Chicken buses are the generally accepted name for old school buses that have been on Pimp My Ride Latin America. They’re colorfully painted, decorated with stickers on the windshield, and outfitted with speaker systems that blast the local Latin music in your ears for the whole ride. People are packed into the seats six across, forcing the middle two to sit with half a butt cheek on a seat and the other hovering in the aisle. The classic joke “how many people can you fit on a chicken bus?” “one more” is entirely accurate. Speed limits don’t seem to exist in Guatemala in general, but even less so for chicken buses. On one winding mountain road it was a full body workout to keep myself from crushing the people on either side of me as I stood at the front of the aisle. The bus took turns like a rally car driver, forcing everyone to either hold on for dear life or play jello. Even the driver had to hold on on the turns.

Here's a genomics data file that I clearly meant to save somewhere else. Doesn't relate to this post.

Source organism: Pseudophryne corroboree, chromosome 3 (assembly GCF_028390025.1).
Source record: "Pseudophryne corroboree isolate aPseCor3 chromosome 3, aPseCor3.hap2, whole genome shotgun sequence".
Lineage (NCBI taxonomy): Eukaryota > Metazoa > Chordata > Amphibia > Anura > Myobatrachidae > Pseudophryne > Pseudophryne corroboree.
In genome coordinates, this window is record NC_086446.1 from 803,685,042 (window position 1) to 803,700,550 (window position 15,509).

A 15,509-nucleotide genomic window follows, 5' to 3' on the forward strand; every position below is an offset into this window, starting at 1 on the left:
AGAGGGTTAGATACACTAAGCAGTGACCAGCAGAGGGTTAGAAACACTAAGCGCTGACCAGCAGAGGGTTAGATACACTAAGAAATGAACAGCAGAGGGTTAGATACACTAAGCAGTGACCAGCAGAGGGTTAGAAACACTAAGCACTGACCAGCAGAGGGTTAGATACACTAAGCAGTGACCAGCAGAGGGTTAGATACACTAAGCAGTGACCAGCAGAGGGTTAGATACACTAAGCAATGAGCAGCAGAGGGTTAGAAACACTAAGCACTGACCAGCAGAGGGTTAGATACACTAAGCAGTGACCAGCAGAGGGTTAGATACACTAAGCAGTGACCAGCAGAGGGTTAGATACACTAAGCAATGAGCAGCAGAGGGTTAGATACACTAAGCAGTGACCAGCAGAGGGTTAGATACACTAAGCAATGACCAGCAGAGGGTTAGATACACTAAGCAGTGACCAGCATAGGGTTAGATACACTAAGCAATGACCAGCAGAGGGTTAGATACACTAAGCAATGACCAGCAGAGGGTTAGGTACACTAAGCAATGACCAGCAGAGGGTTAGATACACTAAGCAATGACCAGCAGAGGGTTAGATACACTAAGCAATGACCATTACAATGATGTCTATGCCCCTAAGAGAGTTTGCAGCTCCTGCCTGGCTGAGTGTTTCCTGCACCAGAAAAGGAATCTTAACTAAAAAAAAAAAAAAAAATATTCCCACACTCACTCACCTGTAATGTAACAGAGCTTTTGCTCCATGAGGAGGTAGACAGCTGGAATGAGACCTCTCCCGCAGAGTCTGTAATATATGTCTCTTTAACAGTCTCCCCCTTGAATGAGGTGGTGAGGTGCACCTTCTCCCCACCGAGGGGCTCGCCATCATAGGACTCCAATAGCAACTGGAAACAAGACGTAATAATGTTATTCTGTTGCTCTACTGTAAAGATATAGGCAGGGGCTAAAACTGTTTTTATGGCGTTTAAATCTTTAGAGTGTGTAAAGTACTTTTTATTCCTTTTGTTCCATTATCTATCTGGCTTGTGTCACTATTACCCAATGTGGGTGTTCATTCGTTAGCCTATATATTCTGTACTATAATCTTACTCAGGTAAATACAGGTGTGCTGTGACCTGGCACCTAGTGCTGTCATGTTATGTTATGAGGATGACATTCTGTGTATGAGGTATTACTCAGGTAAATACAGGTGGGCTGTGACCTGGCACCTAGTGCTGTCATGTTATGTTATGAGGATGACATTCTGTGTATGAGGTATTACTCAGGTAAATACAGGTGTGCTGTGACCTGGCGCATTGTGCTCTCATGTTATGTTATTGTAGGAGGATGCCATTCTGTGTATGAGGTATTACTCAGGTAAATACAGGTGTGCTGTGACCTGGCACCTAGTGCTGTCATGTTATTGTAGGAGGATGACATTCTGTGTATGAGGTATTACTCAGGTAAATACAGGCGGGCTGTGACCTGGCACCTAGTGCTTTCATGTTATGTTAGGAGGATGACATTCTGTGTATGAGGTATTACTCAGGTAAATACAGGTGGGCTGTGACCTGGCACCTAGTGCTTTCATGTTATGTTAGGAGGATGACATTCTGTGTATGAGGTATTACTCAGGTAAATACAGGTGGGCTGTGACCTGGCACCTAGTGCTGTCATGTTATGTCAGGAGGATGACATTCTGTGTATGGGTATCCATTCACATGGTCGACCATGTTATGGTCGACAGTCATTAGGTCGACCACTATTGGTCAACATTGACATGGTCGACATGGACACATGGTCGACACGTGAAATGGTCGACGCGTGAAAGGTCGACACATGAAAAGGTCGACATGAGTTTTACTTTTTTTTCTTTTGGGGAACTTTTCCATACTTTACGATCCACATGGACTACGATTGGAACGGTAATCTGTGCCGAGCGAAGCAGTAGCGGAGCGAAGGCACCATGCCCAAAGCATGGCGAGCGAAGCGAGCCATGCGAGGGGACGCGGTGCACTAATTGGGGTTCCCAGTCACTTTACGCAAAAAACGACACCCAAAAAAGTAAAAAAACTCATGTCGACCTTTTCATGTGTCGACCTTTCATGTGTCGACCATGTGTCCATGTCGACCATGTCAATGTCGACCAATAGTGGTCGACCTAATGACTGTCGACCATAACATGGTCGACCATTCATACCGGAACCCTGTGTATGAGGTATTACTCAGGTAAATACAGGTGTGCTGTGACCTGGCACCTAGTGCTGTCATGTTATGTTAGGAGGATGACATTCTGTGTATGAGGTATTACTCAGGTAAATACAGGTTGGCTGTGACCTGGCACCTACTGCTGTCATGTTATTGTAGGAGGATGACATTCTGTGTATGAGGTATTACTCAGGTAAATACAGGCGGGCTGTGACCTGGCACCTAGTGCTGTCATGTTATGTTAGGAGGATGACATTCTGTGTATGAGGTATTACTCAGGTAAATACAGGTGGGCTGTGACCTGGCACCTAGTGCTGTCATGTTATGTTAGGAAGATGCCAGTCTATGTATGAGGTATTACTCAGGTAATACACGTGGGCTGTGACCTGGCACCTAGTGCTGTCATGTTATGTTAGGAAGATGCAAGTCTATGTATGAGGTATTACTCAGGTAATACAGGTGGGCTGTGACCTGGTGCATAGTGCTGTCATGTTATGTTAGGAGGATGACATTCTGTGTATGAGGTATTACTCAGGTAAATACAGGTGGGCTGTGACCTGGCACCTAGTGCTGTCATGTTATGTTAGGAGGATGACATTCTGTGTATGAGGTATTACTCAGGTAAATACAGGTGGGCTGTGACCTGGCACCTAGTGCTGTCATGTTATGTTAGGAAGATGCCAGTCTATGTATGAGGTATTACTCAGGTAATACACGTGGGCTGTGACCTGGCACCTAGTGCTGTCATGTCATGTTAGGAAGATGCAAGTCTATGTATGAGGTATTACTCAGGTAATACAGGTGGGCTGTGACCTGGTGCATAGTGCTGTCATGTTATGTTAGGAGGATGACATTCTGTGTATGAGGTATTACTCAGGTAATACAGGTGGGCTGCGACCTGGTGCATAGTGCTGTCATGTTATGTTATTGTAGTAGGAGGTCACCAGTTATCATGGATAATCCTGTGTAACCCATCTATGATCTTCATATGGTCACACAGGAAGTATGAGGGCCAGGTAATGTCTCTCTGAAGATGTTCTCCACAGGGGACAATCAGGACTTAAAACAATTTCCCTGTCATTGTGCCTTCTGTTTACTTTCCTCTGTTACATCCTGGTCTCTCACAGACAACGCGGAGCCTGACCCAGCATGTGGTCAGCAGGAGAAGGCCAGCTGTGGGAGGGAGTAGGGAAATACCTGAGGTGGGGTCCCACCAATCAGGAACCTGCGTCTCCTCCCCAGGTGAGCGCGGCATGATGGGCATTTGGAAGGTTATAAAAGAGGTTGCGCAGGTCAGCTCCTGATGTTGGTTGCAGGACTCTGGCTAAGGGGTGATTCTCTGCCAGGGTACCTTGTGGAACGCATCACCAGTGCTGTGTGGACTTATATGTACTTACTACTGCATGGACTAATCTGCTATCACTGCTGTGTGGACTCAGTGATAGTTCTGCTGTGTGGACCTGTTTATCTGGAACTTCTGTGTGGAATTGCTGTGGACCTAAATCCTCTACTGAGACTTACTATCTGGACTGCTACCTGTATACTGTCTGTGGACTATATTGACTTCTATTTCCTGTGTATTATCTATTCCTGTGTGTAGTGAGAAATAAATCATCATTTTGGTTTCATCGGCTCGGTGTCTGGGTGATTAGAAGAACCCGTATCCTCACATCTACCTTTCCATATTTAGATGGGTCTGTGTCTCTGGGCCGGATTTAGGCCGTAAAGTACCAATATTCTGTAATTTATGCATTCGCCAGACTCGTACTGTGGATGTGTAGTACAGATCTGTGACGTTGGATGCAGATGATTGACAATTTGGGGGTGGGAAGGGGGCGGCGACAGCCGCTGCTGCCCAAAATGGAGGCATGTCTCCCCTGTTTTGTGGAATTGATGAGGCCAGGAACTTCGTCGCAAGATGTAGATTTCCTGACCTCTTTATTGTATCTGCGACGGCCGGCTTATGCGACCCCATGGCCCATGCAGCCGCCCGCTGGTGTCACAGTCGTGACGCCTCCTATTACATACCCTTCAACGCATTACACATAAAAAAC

The way to San Marcos La Laguna took four chicken buses and a boat. I started at the local market in Antigua and found the first bus to Chimaltenango. I sat in the last row on the bus so I could quickly jump out the back door when it was my turn to exit. I didn’t realize just how quickly I would have to jump. When we got to Chima a nice old man tapped me on the shoulder and pointed that it was time to get out. We were on the side of a busy highway intersection on the edge of town, was this really my stop? The back door swung open and someone asked me, “Donde vas?” “La Escuinta!” “Si aqui, la cruz a La Escuinta. Aca!” And he pointed at a bus that was hovering on the main road perpendicular to us. I threw my backpack on my back and jumped out the back of the barely even stopped bus and ran to the door of the next one. “La Escuinta?” “Si!”